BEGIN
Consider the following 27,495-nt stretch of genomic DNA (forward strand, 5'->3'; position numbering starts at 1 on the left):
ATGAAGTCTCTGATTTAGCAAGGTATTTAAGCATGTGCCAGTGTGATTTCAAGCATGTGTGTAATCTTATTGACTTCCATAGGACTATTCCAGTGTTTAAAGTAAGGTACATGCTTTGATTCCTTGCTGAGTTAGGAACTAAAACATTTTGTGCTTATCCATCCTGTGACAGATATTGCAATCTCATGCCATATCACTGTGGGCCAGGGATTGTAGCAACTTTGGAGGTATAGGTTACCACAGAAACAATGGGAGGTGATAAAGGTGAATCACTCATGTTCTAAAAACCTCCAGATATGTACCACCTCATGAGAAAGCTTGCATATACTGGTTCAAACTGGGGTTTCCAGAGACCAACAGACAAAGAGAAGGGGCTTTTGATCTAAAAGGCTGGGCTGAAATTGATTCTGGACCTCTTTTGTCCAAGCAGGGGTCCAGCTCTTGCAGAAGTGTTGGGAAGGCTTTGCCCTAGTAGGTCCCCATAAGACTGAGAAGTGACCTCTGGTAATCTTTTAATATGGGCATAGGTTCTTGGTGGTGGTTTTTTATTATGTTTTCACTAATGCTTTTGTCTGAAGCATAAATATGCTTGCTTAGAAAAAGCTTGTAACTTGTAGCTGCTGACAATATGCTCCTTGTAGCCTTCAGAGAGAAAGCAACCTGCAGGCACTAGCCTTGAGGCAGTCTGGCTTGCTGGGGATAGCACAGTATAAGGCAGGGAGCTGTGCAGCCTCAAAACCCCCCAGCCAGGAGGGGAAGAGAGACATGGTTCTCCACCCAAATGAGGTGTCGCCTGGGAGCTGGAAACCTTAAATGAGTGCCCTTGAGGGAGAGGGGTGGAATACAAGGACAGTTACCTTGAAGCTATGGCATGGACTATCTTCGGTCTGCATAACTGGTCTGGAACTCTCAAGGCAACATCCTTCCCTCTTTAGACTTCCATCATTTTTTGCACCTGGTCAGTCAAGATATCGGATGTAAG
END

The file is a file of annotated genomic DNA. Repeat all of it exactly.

Consider the following 27,495-nt stretch of genomic DNA (forward strand, 5'->3'; position numbering starts at 1 on the left):
ATGAAGTCTCTGATTTAGCAAGGTATTTAAGCATGTGCCAGTGTGATTTCAAGCATGTGTGTAATCTTATTGACTTCCATAGGACTATTCCAGTGTTTAAAGTAAGGTACATGCTTTGATTCCTTGCTGAGTTAGGAACTAAAACATTTTGTGCTTATCCATCCTGTGACAGATATTGCAATCTCATGCCATATCACTGTGGGCCAGGGATTGTAGCAACTTTGGAGGTATAGGTTACCACAGAAACAATGGGAGGTGATAAAGGTGAATCACTCATGTTCTAAAAACCTCCAGATATGTACCACCTCATGAGAAAGCTTGCATATACTGGTTCAAACTGGGGTTTCCAGAGACCAACAGACAAAGAGAAGGGGCTTTTGATCTAAAAGGCTGGGCTGAAATTGATTCTGGACCTCTTTTGTCCAAGCAGGGGTCCAGCTCTTGCAGAAGTGTTGGGAAGGCTTTGCCCTAGTAGGTCCCCATAAGACTGAGAAGTGACCTCTGGTAATCTTTTAATATGGGCATAGGTTCTTGGTGGTGGTTTTTTATTATGTTTTCACTAATGCTTTTGTCTGAAGCATAAATATGCTTGCTTAGAAAAAGCTTGTAACTTGTAGCTGCTGACAATATGCTCCTTGTAGCCTTCAGAGAGAAAGCAACCTGCAGGCACTAGCCTTGAGGCAGTCTGGCTTGCTGGGGATAGCACAGTATAAGGCAGGGAGCTGTGCAGCCTCAAAACCCCCCAGCCAGGAGGGGAAGAGAGACATGGTTCTCCACCCAAATGAGGTGTCGCCTGGGAGCTGGAAACCTTAAATGAGTGCCCTTGAGGGAGAGGGGTGGAATACAAGGACAGTTACCTTGAAGCTATGGCATGGACTATCTTCGGTCTGCATAACTGGTCTGGAACTCTCAAGGCAACATCCTTCCCTCTTTAGACTTCCATCATTTTTTGCACCTGGTCAGTCAAGATATCGGATGTAAG